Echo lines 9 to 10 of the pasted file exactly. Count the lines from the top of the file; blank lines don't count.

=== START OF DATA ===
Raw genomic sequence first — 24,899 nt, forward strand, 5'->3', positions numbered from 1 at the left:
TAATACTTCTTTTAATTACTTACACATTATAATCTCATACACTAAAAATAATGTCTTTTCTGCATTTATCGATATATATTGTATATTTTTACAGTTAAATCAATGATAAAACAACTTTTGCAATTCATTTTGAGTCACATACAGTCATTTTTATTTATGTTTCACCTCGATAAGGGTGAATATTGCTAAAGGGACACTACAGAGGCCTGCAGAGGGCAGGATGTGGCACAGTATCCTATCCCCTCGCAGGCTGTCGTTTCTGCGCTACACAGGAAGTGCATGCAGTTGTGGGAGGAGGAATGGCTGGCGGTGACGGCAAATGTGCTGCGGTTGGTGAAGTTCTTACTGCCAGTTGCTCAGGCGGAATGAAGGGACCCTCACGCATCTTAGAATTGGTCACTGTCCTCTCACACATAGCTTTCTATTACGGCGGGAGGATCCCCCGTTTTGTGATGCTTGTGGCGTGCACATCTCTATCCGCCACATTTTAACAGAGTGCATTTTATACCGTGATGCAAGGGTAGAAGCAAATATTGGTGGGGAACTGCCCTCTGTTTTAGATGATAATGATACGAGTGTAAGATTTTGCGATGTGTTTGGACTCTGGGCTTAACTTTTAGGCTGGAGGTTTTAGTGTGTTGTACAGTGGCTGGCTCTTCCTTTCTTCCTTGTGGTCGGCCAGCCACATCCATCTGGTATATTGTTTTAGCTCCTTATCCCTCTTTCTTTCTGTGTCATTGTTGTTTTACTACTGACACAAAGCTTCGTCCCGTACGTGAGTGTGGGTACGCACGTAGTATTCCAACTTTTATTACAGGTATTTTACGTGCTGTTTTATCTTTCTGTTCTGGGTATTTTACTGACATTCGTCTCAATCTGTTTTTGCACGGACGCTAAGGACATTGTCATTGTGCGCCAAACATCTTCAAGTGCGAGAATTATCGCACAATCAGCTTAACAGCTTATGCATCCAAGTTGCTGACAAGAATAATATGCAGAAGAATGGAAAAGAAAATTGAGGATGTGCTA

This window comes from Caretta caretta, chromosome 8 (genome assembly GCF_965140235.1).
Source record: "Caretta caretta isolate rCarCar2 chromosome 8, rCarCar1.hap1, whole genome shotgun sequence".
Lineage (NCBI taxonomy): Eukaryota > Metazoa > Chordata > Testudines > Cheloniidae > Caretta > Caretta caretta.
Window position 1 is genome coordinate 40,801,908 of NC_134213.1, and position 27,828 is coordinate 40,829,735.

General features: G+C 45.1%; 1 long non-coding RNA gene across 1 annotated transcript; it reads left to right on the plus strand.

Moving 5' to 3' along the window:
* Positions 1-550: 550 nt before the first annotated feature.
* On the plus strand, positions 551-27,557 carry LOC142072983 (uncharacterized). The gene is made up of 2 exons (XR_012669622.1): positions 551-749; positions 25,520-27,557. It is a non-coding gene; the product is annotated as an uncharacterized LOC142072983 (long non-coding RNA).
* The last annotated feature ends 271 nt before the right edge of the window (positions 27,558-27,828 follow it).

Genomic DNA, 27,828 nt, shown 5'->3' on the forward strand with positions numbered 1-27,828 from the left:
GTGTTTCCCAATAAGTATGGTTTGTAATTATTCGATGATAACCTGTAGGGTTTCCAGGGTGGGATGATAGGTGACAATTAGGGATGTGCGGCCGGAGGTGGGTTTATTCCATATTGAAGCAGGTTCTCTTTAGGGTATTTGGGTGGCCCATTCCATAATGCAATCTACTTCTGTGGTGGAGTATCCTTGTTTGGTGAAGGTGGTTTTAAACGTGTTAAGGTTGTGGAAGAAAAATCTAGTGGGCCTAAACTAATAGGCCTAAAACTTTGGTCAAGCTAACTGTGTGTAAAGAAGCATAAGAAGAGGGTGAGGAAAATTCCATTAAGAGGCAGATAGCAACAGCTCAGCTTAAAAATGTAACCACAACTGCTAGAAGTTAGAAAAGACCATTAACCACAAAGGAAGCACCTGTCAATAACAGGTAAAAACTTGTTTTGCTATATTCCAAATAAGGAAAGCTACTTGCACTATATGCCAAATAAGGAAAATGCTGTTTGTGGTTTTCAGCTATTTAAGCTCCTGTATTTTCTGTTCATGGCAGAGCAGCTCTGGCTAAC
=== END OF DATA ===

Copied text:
* Positions 1-550: 550 nt before the first annotated feature.
* On the plus strand, positions 551-27,557 carry LOC142072983 (uncharacterized). The gene is made up of 2 exons (XR_012669622.1): positions 551-749; positions 25,520-27,557. It is a non-coding gene; the product is annotated as an uncharacterized LOC142072983 (long non-coding RNA).